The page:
You have just graduated from the MBA program of a large university, and one of your favorite


You have just graduated from the MBA program of a large university, and one of your favorite courses was "Today's Entrepreneurs." In fact, you enjoyed it so much you have decided you want to "be your own boss." While you were in the master's program, your grandfather died and left you $1 million to do with as you please. You are not an inventor, and you do not have a trade skill that you can market; however, you have decided that you would like to purchase at least one established franchise in the fast-foods area, maybe two (if profitable). The problem is that you have never been one to stay with any project for too long, so you figure that your time frame is 3 years. After 3 years you will go on to something else. You have narrowed your selection down to two choices:

(1) Franchise L, Lisa's Soups, Salads, & Stuff, and

(2) Franchise S, Sam's Fabulous Fried Chicken. The net cash flows shown below include the price you would receive for selling the franchise in Year 3 and the forecast of how each franchise will do over the 3-year period. Franchise L's cash flows will start off slowly but will increase rather quickly as people become more health-conscious, while Franchise S's cash flows will start off high but will trail off as other chicken competitors enter the marketplace and as people become more health-conscious and avoid fried foods. Franchise L serves breakfast and lunch whereas Franchise S serves only dinner, so it is possible for you to invest in both franchises. You see these franchises as perfect complements to one another: You could attract both the lunch and dinner crowds and the health-conscious and not-so-health-conscious crowds without the franchises directly competing against one another. Here are the net cash flows (in thousands of dollars):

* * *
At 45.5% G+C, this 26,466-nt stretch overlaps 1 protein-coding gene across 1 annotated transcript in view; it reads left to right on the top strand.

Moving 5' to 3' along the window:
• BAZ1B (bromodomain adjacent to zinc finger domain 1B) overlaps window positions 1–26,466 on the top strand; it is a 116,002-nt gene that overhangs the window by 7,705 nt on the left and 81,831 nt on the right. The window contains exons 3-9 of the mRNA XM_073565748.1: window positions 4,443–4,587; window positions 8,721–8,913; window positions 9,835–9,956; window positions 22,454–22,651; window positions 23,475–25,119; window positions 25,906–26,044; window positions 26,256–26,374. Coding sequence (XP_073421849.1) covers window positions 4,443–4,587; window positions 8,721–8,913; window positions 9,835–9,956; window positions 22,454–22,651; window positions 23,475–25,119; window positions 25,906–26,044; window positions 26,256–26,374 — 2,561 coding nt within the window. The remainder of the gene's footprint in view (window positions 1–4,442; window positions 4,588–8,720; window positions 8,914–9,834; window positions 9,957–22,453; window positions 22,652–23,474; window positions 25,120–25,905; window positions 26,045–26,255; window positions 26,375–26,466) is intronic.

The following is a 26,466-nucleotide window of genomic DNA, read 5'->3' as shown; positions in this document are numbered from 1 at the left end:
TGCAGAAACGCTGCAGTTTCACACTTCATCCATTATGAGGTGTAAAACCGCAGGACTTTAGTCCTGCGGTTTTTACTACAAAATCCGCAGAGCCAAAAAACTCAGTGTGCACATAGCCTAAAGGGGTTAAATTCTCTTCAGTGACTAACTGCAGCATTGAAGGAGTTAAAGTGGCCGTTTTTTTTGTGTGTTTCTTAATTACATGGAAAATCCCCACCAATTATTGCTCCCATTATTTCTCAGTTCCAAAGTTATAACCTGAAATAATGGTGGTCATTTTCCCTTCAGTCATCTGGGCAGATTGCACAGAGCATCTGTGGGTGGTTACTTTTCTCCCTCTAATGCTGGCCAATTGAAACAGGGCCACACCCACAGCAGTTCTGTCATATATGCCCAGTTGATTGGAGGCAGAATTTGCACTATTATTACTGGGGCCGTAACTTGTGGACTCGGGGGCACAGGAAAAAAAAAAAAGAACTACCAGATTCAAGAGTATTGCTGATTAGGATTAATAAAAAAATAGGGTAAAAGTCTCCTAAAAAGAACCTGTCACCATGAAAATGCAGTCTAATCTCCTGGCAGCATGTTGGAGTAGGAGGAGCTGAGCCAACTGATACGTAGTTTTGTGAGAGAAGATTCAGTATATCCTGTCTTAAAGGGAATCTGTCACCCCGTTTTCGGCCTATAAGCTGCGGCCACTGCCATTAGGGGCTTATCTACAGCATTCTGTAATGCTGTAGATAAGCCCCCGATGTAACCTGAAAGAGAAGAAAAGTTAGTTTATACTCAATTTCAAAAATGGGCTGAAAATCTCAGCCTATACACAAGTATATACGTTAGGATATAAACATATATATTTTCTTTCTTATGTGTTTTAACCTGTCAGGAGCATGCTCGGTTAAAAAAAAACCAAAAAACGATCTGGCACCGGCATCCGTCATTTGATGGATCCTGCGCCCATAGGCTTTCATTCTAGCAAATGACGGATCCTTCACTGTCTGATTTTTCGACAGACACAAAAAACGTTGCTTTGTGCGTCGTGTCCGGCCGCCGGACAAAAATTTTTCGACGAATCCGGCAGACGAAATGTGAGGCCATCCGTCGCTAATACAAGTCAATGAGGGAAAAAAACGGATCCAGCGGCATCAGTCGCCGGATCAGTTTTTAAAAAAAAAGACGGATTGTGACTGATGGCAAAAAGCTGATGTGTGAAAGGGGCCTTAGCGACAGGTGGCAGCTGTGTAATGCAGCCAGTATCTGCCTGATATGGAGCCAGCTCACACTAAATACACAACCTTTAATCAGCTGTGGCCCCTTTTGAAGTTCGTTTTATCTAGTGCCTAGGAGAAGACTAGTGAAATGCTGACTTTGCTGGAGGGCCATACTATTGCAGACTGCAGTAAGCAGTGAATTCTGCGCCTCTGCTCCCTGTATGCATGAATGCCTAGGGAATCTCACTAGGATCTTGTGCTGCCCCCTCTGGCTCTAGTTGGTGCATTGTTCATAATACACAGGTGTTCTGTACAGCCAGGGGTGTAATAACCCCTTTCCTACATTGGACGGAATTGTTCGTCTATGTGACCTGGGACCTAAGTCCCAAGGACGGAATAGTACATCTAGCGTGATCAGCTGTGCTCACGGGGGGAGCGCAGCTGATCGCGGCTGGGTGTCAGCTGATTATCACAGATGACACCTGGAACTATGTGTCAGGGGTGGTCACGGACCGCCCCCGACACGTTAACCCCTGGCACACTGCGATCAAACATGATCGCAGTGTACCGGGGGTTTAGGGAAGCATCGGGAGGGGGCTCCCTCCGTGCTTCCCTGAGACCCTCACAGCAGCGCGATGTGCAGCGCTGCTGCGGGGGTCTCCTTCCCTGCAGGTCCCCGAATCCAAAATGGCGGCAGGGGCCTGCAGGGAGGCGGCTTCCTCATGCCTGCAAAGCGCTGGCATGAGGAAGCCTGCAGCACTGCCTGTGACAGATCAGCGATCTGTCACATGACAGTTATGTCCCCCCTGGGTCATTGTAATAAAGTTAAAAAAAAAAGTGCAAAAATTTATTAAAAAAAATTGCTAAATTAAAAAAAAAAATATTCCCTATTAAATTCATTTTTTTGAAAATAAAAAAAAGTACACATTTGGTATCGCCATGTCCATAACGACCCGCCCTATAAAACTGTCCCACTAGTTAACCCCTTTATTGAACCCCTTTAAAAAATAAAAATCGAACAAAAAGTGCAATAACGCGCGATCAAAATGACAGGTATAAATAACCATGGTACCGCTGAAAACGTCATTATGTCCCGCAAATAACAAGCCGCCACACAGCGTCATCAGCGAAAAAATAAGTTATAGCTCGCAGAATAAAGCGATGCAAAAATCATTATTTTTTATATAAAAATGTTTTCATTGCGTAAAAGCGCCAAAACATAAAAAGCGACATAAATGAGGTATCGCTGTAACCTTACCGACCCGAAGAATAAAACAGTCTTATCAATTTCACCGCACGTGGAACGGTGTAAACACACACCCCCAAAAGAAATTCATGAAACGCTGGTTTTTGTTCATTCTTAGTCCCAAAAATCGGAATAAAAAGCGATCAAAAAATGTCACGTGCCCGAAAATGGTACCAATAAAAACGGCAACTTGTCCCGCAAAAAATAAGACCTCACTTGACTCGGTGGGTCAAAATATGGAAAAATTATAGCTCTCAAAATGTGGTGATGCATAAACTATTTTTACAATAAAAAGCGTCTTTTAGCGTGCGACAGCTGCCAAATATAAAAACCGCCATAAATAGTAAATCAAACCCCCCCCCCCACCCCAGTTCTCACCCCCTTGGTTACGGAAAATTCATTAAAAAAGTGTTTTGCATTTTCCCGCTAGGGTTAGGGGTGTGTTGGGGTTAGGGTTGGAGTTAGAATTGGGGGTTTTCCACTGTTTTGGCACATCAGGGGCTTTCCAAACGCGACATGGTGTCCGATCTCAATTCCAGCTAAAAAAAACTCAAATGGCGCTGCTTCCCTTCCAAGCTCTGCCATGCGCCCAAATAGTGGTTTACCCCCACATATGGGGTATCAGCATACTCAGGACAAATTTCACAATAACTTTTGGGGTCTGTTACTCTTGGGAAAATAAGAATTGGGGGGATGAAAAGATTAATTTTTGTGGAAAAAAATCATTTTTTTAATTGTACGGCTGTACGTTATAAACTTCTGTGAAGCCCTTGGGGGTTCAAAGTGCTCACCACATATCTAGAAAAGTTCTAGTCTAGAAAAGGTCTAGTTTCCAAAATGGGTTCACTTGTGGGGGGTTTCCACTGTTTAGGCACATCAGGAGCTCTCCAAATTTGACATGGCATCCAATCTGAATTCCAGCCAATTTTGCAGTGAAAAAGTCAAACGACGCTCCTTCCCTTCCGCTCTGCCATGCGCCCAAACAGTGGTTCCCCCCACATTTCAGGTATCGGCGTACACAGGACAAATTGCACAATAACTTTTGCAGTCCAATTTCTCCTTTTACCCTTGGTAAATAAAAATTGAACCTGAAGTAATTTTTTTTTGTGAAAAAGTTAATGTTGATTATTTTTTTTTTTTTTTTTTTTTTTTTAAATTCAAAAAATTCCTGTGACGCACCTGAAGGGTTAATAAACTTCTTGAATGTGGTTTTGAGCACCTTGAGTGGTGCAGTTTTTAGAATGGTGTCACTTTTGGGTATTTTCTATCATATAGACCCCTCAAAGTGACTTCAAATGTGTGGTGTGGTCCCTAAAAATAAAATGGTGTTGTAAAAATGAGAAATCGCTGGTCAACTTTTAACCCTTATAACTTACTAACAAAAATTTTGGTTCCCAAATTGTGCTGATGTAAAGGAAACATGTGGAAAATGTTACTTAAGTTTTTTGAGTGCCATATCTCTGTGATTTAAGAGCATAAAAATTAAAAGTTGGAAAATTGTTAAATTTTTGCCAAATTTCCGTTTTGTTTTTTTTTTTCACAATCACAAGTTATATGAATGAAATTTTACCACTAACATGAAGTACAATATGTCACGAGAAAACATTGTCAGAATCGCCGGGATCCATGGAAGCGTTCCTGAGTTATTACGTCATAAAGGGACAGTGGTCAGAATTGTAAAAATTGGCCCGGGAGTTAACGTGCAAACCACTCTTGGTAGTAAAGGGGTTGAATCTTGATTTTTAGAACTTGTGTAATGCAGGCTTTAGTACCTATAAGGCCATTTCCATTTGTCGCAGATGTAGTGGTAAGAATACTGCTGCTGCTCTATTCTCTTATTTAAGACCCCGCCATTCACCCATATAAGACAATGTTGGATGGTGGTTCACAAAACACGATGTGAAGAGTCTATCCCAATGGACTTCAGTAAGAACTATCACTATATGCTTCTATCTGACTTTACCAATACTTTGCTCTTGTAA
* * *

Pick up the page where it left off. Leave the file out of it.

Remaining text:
expected net Cash Flows

year Franchise L Franchise S





Depreciation, salvage values, net working capital requirements, and tax effects are all included in these cash flows.

You also have made subjective risk assessments of each franchise and concluded that both franchises have risk characteristics that require a return of 10%. You must now determine whether one or both of the franchises should be accepted.

a. What is capital budgeting?

b. What is the difference between independent and mutually exclusive projects?

c. (1) Define the term net present value (NPV). What is each franchise's NPV?

(2) What is the rationale behind the NPV method? According to NPV, which franchise or franchises should be accepted if they are independent? Mutually exclusive?

(3) Would the NPVs change if the cost of capital changed?

d. (1) Define the term internal rate of return (IRR). What is each franchise's IRR?

(2) How is the IRR on a project related to the YTM on a bond?

(3) What is the logic behind the IRR method? According to IRR, which franchises should be accepted if they are independent? Mutually exclusive?

(4) Would the franchises' IRRs change if the cost of capital changed?

e. (1) Draw NPV profiles for Franchises L and S. At what discount rate do the profiles cross?

(2) Look at your NPV profile graph without referring to the actual NPVs and IRRs. Which franchise or franchises should be accepted if they are independent? Mutually exclusive? Explain. Are your answers correct at any cost of capital less than 23.6%?

f. (1) What is the underlying cause of ranking conflicts between NPV and IRR?

(2) What is the reinvestment rate assumption, and how does it affect the NPV-versus-IRR conflict?

(3) Which method is the best? Why?

g. (1) Define the term modified IRR (MIRR). Find the MIRRs for Franchises L and S.

(2) What are the MIRR's advantages and disadvantages vis-à-vis the regular IRR? What are the

MIRR's advantages and disadvantages vis-à-vis the NPV?

h. What does the profitability index (PI) measure? What are the PIs of Franchises S and L?

i. (1) What is the payback period? Find the paybacks for Franchises L and S.

(2) What is the rationale for the payback method? According to the payback criterion, which franchise or franchises should be accepted if the firm's maximum acceptable payback is 2 years and if Franchises L and S are independent? If they are mutually exclusive?

(3) What is the difference between the regular and discounted payback periods?